ARCHIVED -  Telecom Order CRTC 99-33

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Telecom Order


Ottawa, 20 January 1999


Telecom Order CRTC 99-33


On 17 September 1998, Bell Canada (Bell) filed Tariff Notice (TN) 6281. Bell stated that TN 6281 relates to a proposed Directory Listing Market Trial between Bell and Bell Mobility Cellular Inc. (Bell Mobility) for a one-year period starting 19 October 1998. Bell proposed to waive the service charges to Bell Mobility associated with providing white pages directory listings for the wireless service telephone numbers of Bell Mobility's subscribers. Bell Mobility would pay the monthly rate for any listings for its subscribers during the trial.


File No.: TN 6281


1.Bell submitted that the market trial is intended to:


(a) test the market penetration of a "free" white page listing, to be offered by Bell Mobility to a select number of its customers who meet their criteria for the target market;


(b) provide market data regarding the impact of such listing information on wireless usage patterns; and


(c) provide some indication of the potential for growth in directory listings for wireless service numbers, which could be a source of additional revenues for Bell.


2.Clearnet Communications Inc. (Clearnet) and Microcell Telecommunications Inc. (Microcell) submitted that the market trial should be rejected. Clearnet and Microcell objected to what was characterized as Bell's preferential treatment toward its affiliate. They submitted that Bell's actions confer an undue preference on Bell Mobility and competitively disadvantage Bell Mobility's wireless competitors.


3.The Canadian Wireless Telecommunications Association (CWTA) and Clearnet (as alternative relief) submitted that competitive equity demands that Bell should make available equivalent provisions to all wireless service providers that wish to carry out their own programs of providing directory listings to their customers. Clearnet submitted that, in effect, Bell is the de facto monopoly provider of directories and directory assistance in its territory.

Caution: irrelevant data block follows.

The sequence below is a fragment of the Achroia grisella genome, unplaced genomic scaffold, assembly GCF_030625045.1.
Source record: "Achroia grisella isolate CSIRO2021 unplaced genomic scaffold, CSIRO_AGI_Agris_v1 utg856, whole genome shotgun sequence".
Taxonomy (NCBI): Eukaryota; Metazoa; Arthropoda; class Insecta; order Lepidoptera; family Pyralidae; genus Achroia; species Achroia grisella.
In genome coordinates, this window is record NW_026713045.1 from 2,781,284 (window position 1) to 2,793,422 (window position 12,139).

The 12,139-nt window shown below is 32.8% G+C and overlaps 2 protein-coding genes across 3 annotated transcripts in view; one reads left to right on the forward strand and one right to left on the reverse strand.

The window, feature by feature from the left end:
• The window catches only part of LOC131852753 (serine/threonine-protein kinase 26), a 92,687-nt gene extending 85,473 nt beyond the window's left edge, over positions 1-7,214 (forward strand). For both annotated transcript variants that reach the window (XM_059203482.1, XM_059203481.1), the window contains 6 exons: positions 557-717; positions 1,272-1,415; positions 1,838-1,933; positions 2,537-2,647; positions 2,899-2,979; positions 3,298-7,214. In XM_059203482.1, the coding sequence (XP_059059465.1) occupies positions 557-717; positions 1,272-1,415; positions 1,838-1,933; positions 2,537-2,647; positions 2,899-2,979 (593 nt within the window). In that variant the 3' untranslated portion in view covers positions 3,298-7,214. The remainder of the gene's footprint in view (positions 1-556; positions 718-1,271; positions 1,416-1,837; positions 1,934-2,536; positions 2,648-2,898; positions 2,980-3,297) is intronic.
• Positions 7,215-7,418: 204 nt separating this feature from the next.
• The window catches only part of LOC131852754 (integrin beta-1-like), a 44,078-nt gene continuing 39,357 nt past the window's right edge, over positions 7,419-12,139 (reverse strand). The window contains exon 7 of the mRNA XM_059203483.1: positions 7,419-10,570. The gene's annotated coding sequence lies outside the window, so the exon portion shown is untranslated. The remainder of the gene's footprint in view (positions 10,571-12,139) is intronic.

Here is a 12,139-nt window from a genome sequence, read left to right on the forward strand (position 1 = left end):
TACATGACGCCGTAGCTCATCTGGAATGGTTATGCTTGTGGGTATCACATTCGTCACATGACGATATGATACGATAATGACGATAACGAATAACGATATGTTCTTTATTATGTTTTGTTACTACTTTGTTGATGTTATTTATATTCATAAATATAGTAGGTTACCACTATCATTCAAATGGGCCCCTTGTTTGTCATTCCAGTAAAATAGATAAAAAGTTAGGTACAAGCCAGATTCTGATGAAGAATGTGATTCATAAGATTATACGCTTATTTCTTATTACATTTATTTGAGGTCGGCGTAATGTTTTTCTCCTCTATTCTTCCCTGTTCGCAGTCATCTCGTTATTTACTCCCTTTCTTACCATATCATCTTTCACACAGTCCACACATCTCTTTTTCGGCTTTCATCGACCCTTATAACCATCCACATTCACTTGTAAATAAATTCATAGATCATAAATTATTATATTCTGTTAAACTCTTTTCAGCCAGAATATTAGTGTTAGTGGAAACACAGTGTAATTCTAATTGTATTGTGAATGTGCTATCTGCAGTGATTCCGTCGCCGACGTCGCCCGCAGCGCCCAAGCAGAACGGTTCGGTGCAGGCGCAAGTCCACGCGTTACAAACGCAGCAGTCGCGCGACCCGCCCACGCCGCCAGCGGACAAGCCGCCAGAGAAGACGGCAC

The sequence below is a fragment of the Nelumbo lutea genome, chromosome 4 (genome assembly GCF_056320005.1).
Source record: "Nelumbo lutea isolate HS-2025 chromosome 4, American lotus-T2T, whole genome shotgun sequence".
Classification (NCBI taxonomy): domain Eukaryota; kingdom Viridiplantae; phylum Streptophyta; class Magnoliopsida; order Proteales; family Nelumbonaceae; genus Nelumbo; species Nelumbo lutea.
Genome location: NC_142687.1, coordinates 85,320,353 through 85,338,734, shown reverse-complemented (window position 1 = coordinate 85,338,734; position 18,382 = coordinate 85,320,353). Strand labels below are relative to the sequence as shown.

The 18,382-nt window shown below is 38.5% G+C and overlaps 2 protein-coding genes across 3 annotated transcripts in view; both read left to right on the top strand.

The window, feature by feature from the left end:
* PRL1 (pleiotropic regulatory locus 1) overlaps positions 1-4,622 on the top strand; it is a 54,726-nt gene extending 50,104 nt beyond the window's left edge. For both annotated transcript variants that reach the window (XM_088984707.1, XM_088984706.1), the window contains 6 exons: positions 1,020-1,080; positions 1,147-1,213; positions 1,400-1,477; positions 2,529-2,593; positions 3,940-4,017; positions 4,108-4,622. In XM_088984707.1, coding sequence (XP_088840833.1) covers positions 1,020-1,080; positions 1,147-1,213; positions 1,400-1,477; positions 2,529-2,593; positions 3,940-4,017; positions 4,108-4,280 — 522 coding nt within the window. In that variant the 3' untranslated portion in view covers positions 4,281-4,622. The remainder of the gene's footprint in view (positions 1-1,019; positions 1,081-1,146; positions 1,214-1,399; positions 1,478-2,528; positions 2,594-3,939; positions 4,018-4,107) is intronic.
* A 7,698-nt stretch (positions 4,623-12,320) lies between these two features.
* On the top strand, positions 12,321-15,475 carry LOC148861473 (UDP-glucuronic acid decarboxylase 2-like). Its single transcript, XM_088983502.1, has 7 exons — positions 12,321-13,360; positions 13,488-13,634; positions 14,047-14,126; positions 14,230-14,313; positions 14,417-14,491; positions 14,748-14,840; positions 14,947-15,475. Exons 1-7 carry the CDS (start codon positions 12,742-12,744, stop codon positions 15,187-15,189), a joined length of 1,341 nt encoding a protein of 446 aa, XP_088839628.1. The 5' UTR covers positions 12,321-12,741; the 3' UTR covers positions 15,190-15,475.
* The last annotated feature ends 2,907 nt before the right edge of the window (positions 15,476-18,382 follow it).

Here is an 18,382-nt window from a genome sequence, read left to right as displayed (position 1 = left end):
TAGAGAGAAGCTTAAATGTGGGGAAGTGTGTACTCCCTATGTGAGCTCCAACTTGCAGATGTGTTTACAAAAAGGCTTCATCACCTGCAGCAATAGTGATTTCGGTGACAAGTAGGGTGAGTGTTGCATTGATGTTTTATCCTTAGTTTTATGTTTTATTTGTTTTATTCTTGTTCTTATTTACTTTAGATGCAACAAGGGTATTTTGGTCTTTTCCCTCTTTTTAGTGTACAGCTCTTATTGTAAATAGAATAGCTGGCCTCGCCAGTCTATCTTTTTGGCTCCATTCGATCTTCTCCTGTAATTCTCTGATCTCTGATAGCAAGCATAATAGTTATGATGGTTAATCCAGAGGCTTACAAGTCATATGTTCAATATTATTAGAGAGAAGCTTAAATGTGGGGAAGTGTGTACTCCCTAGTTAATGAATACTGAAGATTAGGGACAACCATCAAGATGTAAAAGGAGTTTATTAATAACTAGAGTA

4.Clearnet submitted that the Commission should re-examine the basis on which Bell and the other Stentor companies charge wireless service providers for directory listings. Clearnet submitted that the Commission should consider initiating a process which would lead to cost-based rates for directory listings.


5.Bell submitted that it has complied with the Commission's stated requirements for a market trial and that further justification is not required.


6.Finally, Bell stated that it sees no merit in the arguments of Clearnet and Microcell that an "undue preference" is being accorded. Bell submitted that until final trial results are available, any benefits to either of the trial participants are a matter of conjecture. Bell further submitted that the interested parties are only interested in thwarting joint efforts to conduct innovative market endeavours.


7.The Commission considers that the number of subscribers being targeted is excessive for purposes of conducting a market trial and that, on this broad a scale, it is more in the nature of a promotion than a market trial.


8.The Commission considers that Bell is conferring a preference on its affiliate, Bell Mobility. The Commission considers that Bell has failed to demonstrate that the preference conferred on Bell Mobility is not undue.


9.With respect to Clearnet's request, the Commission notes that the service for which the market trial is proposed, which essentially amounts to providing extra listings, is not in the nature of an essential service for which rates would be based on a mark-up mandated by the Commission.


10.In light of the foregoing, the Commission denies Bell TN 6281 and Clearnet's request that the Commission consider initiating a process which would lead to cost-based rates for directory listings.


Secretary General


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